This would seem to suggest that the city needs to build more of the kinds of shelter people are likely to accept, such as tiny house villages, but Johnson said this would create another problem: “If we built enough shelter, we would then have another bottleneck, which would be at the front door of housing. You will never hear me say ‘let’s not build enough shelter,'” he continued, but it does move the goalposts in a way.” If we believe that shelter is better than living on the street, however, “moving the goalposts” even a little would still mean fewer people living, and dying, on sidewalks and in parks across the city. Continue reading “Council Grills Navigation Team on Low Success Rate, Suggesting That $8 Million Might Be Better Spent on Shelter”

A “Filibuster” on City Layoffs, a Resolution on Resolutions, an Accusatory Letter, and More

Acting HSD director Jason Johnson and mayoral advisor on homelessness Tess Colby

1. City council member Lisa Herbold struggled Wednesday to get Human Services Department Director Jason Johnson to answer her question about future layoffs from HSD’s Homeless Strategy and Investment (HSI) division, which is merging with King County’s homelessness division as part of the creation of a new regional homelessness authority. At a meeting of the council’s special committee on homelessness, Herbold asked Johnson repeatedly how many HSI employees would be moving to new offices in the county-owned Yesler Building as part of a temporary “co-location” of city and county staff, and how many are expected to have jobs with the new authority. “I’m hearing a lot of speculation about which positions are going to be eliminated,” Herbold said. “Given that the entire HSI division is being relocated [in March and we aren’t making final decisions about who will stay at the regional authority until much later, is there something happening that we should be aware of?”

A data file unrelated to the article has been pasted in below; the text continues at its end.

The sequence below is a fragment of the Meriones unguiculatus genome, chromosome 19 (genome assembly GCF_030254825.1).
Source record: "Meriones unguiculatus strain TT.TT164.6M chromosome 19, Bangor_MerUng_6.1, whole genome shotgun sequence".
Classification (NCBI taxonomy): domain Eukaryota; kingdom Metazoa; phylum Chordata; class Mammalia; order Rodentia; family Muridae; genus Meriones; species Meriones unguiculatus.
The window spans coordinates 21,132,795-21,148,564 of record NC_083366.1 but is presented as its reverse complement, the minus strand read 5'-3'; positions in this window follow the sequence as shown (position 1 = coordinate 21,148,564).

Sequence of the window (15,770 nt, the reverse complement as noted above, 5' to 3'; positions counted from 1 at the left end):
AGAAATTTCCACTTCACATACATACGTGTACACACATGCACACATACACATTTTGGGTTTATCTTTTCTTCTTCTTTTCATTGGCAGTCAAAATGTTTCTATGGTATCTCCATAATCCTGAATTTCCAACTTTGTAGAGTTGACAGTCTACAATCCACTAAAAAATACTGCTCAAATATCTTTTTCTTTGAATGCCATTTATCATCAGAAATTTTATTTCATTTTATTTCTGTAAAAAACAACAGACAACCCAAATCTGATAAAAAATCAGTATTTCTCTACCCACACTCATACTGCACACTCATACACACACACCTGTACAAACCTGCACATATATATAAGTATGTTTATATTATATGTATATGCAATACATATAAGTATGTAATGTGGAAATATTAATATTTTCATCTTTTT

Johnson responded first by describing the history that led to the current organizational structure of HSI, then talked at length about the successive organizational structures that will be put in place over the next year. “What is going to occur is colocation in March 2020, then after the hiring of the CEO, we will begin what is termed a loan period where day to day decisions are made by the CEO, but there will also be existing lines of authority back to the city and the county…”